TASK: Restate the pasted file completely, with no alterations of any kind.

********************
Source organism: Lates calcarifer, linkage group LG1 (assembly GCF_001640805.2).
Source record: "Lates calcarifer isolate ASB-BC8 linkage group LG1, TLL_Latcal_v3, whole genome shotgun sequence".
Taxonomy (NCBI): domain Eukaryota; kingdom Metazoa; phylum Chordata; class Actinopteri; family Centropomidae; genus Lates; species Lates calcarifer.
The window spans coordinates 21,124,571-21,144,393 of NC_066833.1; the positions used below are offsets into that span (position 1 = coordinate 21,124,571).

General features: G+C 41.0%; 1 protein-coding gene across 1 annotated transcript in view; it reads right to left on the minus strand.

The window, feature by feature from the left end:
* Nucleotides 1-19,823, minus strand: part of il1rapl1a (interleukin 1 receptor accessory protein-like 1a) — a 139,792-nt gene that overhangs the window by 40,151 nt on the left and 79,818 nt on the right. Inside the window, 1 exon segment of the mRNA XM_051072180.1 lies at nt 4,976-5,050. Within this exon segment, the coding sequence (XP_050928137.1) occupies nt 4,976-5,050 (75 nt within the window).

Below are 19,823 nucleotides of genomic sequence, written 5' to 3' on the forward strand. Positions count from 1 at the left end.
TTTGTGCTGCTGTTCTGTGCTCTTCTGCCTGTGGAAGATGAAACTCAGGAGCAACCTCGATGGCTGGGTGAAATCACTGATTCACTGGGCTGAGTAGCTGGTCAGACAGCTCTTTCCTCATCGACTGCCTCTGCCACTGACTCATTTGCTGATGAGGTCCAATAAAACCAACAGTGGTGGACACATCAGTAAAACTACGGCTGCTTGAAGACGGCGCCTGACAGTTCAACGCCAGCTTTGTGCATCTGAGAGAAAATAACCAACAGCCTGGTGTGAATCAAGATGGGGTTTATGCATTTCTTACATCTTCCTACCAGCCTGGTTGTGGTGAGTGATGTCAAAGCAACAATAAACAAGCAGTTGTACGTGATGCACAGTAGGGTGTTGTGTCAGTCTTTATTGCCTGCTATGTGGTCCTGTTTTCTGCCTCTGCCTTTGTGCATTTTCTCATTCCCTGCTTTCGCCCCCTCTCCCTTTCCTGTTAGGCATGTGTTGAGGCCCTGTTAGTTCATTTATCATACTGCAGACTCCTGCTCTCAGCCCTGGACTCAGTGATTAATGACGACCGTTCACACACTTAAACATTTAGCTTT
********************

Source organism: Lates calcarifer, linkage group LG1 (assembly GCF_001640805.2).
Source record: "Lates calcarifer isolate ASB-BC8 linkage group LG1, TLL_Latcal_v3, whole genome shotgun sequence".
Taxonomy (NCBI): domain Eukaryota; kingdom Metazoa; phylum Chordata; class Actinopteri; family Centropomidae; genus Lates; species Lates calcarifer.
The window spans coordinates 21,124,571-21,144,393 of NC_066833.1; the positions used below are offsets into that span (position 1 = coordinate 21,124,571).

General features: G+C 41.0%; 1 protein-coding gene across 1 annotated transcript in view; it reads right to left on the minus strand.

The window, feature by feature from the left end:
* Nucleotides 1-19,823, minus strand: part of il1rapl1a (interleukin 1 receptor accessory protein-like 1a) — a 139,792-nt gene that overhangs the window by 40,151 nt on the left and 79,818 nt on the right. Inside the window, 1 exon segment of the mRNA XM_051072180.1 lies at nt 4,976-5,050. Within this exon segment, the coding sequence (XP_050928137.1) occupies nt 4,976-5,050 (75 nt within the window).

Below are 19,823 nucleotides of genomic sequence, written 5' to 3' on the forward strand. Positions count from 1 at the left end.
TTTGTGCTGCTGTTCTGTGCTCTTCTGCCTGTGGAAGATGAAACTCAGGAGCAACCTCGATGGCTGGGTGAAATCACTGATTCACTGGGCTGAGTAGCTGGTCAGACAGCTCTTTCCTCATCGACTGCCTCTGCCACTGACTCATTTGCTGATGAGGTCCAATAAAACCAACAGTGGTGGACACATCAGTAAAACTACGGCTGCTTGAAGACGGCGCCTGACAGTTCAACGCCAGCTTTGTGCATCTGAGAGAAAATAACCAACAGCCTGGTGTGAATCAAGATGGGGTTTATGCATTTCTTACATCTTCCTACCAGCCTGGTTGTGGTGAGTGATGTCAAAGCAACAATAAACAAGCAGTTGTACGTGATGCACAGTAGGGTGTTGTGTCAGTCTTTATTGCCTGCTATGTGGTCCTGTTTTCTGCCTCTGCCTTTGTGCATTTTCTCATTCCCTGCTTTCGCCCCCTCTCCCTTTCCTGTTAGGCATGTGTTGAGGCCCTGTTAGTTCATTTATCATACTGCAGACTCCTGCTCTCAGCCCTGGACTCAGTGATTAATGACGACCGTTCACACACTTAAACATTTAGCTTT